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It was extremely amazing. It had an interesting storyline and some historical facts about Leonardo Da Vinci at the back. I would recommend this to kids interested in books about time travel, magic and history. (James, age 8)
This was the best Magic Tree House book we have read so far. It is a brilliant story about what makes us happy and teaches the kids about fundamental historic facts. We visited Florence last year and the kids were proud to have been to the place where this exciting story took place!
I love all these books. My son is 6 and a good reader and these hit the mark in terms of subject matter, language and expressions that are not too advanced for his age. These books are very interesting for the parent and are often followed by a google search prompted from genuine interest of both the child and parent to learn more about the historic characters each book focuses on.
One of my grandsons told me that he loves these books. So I bought a set for one of my other grandsons, and he LOVES them. One of the boys is in first grade and a very good reader. The other one is in third grade and is also a good reader.
My 8-year-old son is a huge fan of Magic Tree House, and this latest book was just as interesting and fun to read as all the other books. This time, Jack and Annie meet Leonardo Da Vinci in old Italy on their mission to find the secret to happiness. Again, Osborne spins historical information into a tale of magic and wonder, which is fun to read for children and are educational just the same. The plot is a bit more simple this time, and it is somewhat lacking the magic that "Christmas in Camelot" and "Summer of the Sea Serpent," but is is well-developed and leaves the reader content - at least my son and I were.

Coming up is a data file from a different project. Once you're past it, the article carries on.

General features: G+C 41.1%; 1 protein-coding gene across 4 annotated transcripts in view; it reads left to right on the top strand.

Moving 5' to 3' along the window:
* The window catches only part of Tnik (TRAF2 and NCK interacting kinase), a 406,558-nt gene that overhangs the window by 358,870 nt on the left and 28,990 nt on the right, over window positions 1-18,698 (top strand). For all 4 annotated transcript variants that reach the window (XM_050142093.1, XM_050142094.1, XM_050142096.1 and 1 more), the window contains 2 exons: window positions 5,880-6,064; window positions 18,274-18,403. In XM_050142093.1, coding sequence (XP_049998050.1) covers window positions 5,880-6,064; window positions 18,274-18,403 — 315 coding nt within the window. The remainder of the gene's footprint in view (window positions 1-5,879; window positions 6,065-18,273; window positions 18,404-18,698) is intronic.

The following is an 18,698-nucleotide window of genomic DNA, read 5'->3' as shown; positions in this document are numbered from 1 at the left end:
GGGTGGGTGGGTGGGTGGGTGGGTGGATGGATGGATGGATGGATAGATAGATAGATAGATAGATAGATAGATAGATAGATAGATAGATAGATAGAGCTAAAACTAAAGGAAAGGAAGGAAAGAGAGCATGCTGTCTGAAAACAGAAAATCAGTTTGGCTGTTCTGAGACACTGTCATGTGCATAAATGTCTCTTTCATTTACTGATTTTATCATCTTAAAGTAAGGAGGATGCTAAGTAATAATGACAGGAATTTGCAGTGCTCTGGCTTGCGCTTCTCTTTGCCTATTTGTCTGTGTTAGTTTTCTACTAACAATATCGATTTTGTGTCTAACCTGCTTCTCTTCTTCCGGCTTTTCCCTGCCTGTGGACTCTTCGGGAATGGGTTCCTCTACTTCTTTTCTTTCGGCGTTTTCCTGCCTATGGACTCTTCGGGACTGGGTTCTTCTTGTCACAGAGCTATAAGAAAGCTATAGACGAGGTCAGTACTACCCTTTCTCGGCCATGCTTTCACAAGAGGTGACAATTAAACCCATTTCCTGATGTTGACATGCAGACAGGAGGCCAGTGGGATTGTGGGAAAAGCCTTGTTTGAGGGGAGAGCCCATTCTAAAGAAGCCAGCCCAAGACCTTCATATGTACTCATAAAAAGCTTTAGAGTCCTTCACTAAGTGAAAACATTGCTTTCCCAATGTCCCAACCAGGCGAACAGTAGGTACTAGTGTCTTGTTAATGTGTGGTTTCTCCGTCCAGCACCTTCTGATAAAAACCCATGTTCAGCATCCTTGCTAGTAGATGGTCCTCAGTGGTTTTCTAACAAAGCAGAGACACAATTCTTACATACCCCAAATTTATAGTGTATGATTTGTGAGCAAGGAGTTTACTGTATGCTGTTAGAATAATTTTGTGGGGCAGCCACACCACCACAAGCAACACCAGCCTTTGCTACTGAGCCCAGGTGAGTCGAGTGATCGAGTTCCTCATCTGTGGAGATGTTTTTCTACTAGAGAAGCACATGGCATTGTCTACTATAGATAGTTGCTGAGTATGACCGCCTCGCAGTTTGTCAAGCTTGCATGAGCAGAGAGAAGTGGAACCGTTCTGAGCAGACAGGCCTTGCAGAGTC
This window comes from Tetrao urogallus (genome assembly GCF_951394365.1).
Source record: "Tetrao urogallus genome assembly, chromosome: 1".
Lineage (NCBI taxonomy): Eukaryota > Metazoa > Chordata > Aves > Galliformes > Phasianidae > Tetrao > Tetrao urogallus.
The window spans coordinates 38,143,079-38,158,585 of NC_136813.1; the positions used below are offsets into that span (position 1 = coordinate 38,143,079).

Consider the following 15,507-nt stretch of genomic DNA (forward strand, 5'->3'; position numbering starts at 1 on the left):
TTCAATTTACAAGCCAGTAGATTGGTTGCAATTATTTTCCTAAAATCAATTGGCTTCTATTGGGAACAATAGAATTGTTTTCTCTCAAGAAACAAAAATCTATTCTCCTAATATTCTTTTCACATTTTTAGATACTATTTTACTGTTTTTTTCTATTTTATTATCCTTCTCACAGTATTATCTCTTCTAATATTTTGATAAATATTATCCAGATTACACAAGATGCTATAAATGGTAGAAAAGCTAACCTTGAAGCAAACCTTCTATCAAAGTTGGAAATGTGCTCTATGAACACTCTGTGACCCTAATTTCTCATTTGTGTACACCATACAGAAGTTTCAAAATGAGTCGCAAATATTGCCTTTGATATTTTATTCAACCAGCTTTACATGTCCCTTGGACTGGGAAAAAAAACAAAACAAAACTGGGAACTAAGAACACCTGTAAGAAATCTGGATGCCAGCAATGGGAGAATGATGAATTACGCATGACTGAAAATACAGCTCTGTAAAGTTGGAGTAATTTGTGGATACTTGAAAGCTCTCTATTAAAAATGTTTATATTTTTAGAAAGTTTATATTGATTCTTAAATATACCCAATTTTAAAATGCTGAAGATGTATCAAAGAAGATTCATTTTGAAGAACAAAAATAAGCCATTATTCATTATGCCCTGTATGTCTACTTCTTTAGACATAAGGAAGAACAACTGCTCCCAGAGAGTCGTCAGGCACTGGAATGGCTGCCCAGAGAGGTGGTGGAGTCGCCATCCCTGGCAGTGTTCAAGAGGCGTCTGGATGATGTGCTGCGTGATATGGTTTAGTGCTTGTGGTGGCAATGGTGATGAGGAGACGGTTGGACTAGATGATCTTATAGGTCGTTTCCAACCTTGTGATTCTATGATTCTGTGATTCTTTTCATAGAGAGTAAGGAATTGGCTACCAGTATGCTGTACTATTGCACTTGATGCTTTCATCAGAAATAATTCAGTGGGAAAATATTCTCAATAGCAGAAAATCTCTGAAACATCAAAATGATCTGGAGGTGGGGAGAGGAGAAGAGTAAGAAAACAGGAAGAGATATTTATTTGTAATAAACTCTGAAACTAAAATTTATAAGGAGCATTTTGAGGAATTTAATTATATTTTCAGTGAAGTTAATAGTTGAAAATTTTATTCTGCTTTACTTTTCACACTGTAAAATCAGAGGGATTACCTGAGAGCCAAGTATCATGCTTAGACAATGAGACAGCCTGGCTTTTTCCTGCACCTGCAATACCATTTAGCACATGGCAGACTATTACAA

This latest installment in the hugely successful Magic Treehouse series finds Jack and Annie traveling back in time to the Enlightenment period to spend a day helping Leonardo da Vinci. This third installment in the latest four book challenge has Jack and Annie seeking the true meanings of happiness. Once again, Mary Pope Osborne uses her brilliant technique to bring history alive and to explore philosophical ideas. In this story she describes every day life in the 16th century, discusses Leonardo's ideas and challenges in a way that makes him appear very human, and gives a wonderful story for the painting of the Mona Lisa. This is all written at a level my five-year old understands and my ten-year old still enjoys.